The 1980 census is expected to show that blacks make up 11 percent of Montgomery County's population, making them a potentially powerful political force in the coming decade, county residents attending a voter registration conference last weekend were told.

But if blacks don't register and don't vote, the increase -- up from 4.7 percent of the county population in 1970 -- won't mean very much, warned speakers at the gathering, sponsored by the Montgomery chapter of Alpha Phi Alpha, a black fraternity.

Though the proportion of blacks in the Montgomery population has climbed significantly, blacks hold none of the county's approximately 40 elective offices.

The conference was aimed at "trying to get people geared up for this election year" and to "encourage blacks in the county who may have political ambitions to run," said DeVance Walker Jr., who led the program.

Blacks hold a decisive vote in many of the nation's largest cities and some southern counties, said Malachi Knowles of the Joint Center for Political Studies, a national organization that provides assistance to minority elected officials. But when blacks don't vote, "our potential is diminished," he said.

Knowles urged blacks to "stop shucking and jiving, bucking and backsliding . . . and do something about our political future. We've got to use it or to lose it."

Organizers of the program at Northwood High School in Silver Spring said they feared that a lot of blacks who have moved into Montgomery County recently have not registered.

What the black population increase could mean in political clout is unclear. Some participants said Montgomery blacks generally have good educations and high incomes and will demand more of the elective system.

Others said those same factors could cause apathy among those who have already "made it" personally and are less concerned with political gains.

Knowles, Maryland's Sen. Clarence M. Mitchell III (D-Baltimore) and Rep. Walter E. Fauntroy (D-D.C.), spoke to about 200 persons attending the conference.

Economic achievement has eluded black Americans, Knowles continued. Blacks made gains in civil rights in the 1960s and the movement went "from the streets into the halls of government" in the 1970s, he said. But the challenge of the 1980s is to "parlay our political toehold into greater economic advantage."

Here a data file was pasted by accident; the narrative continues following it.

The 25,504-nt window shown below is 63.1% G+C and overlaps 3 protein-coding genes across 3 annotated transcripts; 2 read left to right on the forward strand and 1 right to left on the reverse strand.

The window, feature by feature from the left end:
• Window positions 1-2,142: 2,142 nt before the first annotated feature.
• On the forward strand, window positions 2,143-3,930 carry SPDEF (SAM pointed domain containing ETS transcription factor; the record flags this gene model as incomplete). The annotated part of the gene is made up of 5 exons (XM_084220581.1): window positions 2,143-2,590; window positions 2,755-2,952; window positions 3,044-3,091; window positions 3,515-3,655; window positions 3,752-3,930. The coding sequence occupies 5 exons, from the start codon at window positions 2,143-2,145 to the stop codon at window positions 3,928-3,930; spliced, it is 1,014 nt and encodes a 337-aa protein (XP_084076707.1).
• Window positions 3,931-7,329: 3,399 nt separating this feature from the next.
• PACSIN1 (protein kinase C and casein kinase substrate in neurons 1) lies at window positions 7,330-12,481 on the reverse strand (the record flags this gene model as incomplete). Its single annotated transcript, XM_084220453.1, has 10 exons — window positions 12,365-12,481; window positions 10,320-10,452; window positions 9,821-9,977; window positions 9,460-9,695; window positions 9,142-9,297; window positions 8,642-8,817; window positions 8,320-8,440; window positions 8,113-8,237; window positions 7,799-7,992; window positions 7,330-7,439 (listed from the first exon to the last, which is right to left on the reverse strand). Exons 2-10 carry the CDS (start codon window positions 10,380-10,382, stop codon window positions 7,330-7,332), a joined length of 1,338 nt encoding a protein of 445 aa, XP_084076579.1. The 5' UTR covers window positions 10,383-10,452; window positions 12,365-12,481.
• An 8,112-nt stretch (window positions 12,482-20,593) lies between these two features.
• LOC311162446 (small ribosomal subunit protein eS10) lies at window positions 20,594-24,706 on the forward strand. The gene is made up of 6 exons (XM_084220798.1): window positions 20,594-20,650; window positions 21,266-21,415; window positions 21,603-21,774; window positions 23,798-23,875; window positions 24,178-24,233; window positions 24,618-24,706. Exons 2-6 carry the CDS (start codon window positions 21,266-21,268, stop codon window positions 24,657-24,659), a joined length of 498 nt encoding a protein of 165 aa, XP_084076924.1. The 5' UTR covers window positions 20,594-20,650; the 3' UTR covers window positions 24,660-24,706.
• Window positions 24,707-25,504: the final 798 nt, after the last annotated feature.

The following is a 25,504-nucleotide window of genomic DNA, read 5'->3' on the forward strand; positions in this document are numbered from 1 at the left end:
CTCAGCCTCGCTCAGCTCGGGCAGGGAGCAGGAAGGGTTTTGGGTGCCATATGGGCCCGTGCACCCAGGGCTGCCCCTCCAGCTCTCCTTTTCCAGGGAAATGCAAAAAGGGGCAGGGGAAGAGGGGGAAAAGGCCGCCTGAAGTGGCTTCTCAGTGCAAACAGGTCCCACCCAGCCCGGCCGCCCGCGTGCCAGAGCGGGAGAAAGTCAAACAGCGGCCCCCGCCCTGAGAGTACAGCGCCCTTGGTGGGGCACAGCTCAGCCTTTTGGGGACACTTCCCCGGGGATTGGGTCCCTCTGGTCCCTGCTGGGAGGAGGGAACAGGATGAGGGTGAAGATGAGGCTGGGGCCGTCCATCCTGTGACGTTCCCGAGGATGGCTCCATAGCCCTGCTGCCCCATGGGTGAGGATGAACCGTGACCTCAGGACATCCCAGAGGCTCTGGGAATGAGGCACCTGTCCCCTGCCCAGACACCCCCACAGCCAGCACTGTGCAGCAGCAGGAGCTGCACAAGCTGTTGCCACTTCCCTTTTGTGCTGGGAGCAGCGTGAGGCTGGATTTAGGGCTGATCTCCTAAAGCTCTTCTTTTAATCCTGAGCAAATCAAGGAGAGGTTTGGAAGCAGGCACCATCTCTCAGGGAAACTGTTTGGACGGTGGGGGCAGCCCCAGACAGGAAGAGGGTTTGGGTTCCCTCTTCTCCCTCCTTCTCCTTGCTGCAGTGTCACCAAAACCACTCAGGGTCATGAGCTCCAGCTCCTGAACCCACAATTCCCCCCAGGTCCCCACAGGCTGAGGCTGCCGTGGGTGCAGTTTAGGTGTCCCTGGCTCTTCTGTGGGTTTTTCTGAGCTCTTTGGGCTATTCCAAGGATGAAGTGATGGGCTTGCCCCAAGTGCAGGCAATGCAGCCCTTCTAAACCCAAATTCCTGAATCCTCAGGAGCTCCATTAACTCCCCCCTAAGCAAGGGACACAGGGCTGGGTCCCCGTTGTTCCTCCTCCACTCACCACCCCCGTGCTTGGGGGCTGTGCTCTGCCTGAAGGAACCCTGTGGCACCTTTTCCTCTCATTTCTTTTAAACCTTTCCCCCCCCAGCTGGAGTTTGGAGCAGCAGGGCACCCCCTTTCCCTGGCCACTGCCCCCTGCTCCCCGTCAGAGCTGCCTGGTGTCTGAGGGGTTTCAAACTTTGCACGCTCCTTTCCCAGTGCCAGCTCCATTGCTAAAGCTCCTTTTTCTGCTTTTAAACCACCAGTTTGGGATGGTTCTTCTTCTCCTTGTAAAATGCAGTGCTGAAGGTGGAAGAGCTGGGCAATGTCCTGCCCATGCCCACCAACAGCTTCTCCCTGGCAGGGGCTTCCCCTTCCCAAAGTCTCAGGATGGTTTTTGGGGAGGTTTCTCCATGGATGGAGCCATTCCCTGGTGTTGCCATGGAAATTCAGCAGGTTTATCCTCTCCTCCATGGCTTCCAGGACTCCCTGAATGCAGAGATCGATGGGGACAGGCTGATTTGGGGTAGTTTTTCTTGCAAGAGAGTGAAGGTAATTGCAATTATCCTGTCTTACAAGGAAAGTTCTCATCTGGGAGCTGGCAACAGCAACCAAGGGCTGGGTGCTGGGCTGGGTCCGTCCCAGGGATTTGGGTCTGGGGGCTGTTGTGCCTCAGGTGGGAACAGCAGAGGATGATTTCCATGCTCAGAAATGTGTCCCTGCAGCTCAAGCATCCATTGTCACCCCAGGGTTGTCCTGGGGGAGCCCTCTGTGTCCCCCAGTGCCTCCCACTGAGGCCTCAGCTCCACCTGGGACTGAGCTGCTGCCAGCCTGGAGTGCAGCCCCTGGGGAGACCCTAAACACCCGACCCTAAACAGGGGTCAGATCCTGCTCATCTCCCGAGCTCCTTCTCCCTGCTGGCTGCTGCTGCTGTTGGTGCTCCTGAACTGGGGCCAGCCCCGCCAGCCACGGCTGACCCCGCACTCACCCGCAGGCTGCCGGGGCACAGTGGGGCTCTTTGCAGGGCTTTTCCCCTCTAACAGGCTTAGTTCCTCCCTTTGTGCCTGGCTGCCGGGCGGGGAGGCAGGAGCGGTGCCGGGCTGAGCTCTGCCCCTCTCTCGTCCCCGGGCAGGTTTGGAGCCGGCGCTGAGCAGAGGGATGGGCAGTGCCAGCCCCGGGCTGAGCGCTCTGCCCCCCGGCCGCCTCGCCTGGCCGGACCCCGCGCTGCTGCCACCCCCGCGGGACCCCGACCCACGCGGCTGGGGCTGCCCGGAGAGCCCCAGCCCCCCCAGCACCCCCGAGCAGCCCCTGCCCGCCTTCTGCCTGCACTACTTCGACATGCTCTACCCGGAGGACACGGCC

'When we fail to get our plans and priorities into the (federal) budget, we fail to get into the ballgame. The only thing left is to play catch-up," Knowles said.

This will be increasingly difficult, he warned, because the 1980s will be a decade of limited growth, fiscal conservatism, energy conservation, rising inflation and greater unemployment.

"Blacks will push for more of the pie, but on the other hand we'll be told the pie is shrinking," he said. "The answer lies with you."

Fauntroy attempted to demonstrate the impact of voting power on the system. He regaled the crowd with an account of how he strongarmed support in Congress for the D.C. Voting Rights Amendment, which so far has found limited support in state legislatures where it must be ratified.

When former D.C. House District Committee Chairman John L. McMillan (D-S.C.) refused to support Fauntroy's voting rights amendment, Fauntroy and other D.C. activists rallied black voters in McMillan's home district, successfully unseating him in 1972. Then, Fauntroy said, he asked black leaders across the country to write their congressional representative urging support for Fauntroy's bill. He asked each to include a reference to McMillan's defeat.

"There are more than 100 members of Congress who can't get elected unless they have black votes," Fauntroy said. "It makes a difference when we register and vote and when we are active. We are sitting on a gold mine in this country but everybody else is digging it out."

Clarence Mitchell described the exchange of favors for votes that makes state-level politics tick. He said he maintains a card file of persons who have made donations to his campaign. When constituents call for assistance with problems, he said, he checks his file first.

"You've got to put your money where your mouth is," he said. "Those are the political realities." The answer to slow economic development is political achievement, he said. "A greater vote in policy-making decisions in this state and this country at large is in your hands."

As if to underline the afternoon's theme, several elected officials and a candidate for office attended the program.

County Executive Charles W. Gilchrist commented, "The black community has been more and more interested in political affairs and it's been all to the good. I think they will be increasingly important politically as well as otherwise."

Mello Cottone, a Silver Spring attorney seeking the Democratic nomination for U.S. Senate in Maryland, worked the crowd seeking support.